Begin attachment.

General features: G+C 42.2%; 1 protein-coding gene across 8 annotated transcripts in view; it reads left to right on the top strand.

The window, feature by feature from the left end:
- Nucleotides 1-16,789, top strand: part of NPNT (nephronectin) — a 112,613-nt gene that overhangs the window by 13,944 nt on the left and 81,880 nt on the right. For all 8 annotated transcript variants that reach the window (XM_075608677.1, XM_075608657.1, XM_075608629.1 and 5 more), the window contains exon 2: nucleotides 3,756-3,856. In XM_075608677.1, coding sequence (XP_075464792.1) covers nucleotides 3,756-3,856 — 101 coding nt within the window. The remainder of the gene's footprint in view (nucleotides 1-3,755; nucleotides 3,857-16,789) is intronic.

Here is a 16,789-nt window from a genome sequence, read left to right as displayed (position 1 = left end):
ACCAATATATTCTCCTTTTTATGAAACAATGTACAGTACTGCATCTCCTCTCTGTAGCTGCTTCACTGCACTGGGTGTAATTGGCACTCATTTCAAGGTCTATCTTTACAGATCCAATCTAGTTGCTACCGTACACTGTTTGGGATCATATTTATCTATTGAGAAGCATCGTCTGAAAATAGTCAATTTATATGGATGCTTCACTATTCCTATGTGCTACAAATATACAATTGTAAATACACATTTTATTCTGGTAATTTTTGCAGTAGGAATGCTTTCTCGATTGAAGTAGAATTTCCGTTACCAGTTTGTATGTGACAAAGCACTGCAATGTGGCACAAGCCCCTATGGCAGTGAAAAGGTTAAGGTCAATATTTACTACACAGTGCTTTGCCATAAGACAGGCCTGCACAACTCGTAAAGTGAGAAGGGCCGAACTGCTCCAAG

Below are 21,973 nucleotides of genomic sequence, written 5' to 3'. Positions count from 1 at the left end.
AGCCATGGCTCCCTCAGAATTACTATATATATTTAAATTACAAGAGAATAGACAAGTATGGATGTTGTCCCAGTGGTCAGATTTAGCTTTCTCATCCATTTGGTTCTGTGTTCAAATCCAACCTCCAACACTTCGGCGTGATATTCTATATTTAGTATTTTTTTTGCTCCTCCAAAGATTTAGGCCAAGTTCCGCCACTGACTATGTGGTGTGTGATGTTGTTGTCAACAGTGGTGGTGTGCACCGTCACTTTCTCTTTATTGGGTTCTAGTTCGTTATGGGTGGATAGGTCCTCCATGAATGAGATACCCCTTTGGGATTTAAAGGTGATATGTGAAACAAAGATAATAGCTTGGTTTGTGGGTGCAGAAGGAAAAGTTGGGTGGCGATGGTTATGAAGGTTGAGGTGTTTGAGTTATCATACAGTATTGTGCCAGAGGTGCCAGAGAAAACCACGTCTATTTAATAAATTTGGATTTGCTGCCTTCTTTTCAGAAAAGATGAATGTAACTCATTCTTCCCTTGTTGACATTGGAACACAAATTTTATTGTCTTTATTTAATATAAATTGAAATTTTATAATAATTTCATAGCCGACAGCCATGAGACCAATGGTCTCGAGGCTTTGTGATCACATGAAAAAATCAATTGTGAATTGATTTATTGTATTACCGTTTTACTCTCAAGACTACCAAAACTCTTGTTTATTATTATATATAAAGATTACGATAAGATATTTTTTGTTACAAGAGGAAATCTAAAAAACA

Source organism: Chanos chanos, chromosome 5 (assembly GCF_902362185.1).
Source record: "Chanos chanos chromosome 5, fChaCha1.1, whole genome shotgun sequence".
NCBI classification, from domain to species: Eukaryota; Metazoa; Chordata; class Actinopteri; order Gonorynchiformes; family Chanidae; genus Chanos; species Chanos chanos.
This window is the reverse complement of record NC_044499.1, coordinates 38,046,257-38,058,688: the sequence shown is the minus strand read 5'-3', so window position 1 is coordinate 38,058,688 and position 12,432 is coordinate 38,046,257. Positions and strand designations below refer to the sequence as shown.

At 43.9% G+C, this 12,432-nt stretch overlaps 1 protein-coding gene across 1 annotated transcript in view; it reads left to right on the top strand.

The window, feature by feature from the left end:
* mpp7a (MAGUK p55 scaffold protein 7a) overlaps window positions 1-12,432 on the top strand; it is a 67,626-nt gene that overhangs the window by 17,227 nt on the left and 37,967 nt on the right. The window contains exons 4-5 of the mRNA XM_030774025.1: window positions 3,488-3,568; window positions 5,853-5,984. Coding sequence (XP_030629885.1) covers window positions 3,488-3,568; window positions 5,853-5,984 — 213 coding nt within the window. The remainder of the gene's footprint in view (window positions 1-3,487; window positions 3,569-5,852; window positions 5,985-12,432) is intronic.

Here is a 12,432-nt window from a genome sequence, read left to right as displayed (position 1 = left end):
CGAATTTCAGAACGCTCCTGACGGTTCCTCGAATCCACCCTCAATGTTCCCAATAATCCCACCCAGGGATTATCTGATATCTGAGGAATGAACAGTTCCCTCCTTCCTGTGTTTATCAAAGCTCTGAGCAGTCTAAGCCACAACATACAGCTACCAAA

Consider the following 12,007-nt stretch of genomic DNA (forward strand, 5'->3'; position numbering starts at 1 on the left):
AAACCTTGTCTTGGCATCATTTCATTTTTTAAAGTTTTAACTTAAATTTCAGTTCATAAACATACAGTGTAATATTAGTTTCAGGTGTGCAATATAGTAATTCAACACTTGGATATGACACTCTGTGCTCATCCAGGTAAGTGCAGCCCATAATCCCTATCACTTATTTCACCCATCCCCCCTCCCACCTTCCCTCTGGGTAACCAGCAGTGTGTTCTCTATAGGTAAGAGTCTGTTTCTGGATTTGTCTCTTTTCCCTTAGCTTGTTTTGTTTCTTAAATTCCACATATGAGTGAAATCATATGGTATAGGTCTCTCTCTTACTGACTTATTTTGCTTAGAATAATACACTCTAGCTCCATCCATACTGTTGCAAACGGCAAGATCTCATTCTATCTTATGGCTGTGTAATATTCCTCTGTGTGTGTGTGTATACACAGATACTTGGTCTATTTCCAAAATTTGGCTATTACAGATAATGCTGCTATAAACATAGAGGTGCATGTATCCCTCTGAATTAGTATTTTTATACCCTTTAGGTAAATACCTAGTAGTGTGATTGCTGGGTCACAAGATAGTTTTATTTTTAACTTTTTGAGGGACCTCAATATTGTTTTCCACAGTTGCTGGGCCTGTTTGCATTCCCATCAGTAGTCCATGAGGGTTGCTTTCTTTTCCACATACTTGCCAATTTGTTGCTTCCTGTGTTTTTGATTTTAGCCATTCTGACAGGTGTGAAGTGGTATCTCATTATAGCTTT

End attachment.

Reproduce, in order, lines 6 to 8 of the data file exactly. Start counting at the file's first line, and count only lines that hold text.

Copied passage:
Below are 21,973 nucleotides of genomic sequence, written 5' to 3'. Positions count from 1 at the left end.
AGCCATGGCTCCCTCAGAATTACTATATATATTTAAATTACAAGAGAATAGACAAGTATGGATGTTGTCCCAGTGGTCAGATTTAGCTTTCTCATCCATTTGGTTCTGTGTTCAAATCCAACCTCCAACACTTCGGCGTGATATTCTATATTTAGTATTTTTTTTGCTCCTCCAAAGATTTAGGCCAAGTTCCGCCACTGACTATGTGGTGTGTGATGTTGTTGTCAACAGTGGTGGTGTGCACCGTCACTTTCTCTTTATTGGGTTCTAGTTCGTTATGGGTGGATAGGTCCTCCATGAATGAGATACCCCTTTGGGATTTAAAGGTGATATGTGAAACAAAGATAATAGCTTGGTTTGTGGGTGCAGAAGGAAAAGTTGGGTGGCGATGGTTATGAAGGTTGAGGTGTTTGAGTTATCATACAGTATTGTGCCAGAGGTGCCAGAGAAAACCACGTCTATTTAATAAATTTGGATTTGCTGCCTTCTTTTCAGAAAAGATGAATGTAACTCATTCTTCCCTTGTTGACATTGGAACACAAATTTTATTGTCTTTATTTAATATAAATTGAAATTTTATAATAATTTCATAGCCGACAGCCATGAGACCAATGGTCTCGAGGCTTTGTGATCACATGAAAAAATCAATTGTGAATTGATTTATTGTATTACCGTTTTACTCTCAAGACTACCAAAACTCTTGTTTATTATTATATATAAAGATTACGATAAGATATTTTTTGTTACAAGAGGAAATCTAAAAAACA

Source organism: Chanos chanos, chromosome 5 (assembly GCF_902362185.1).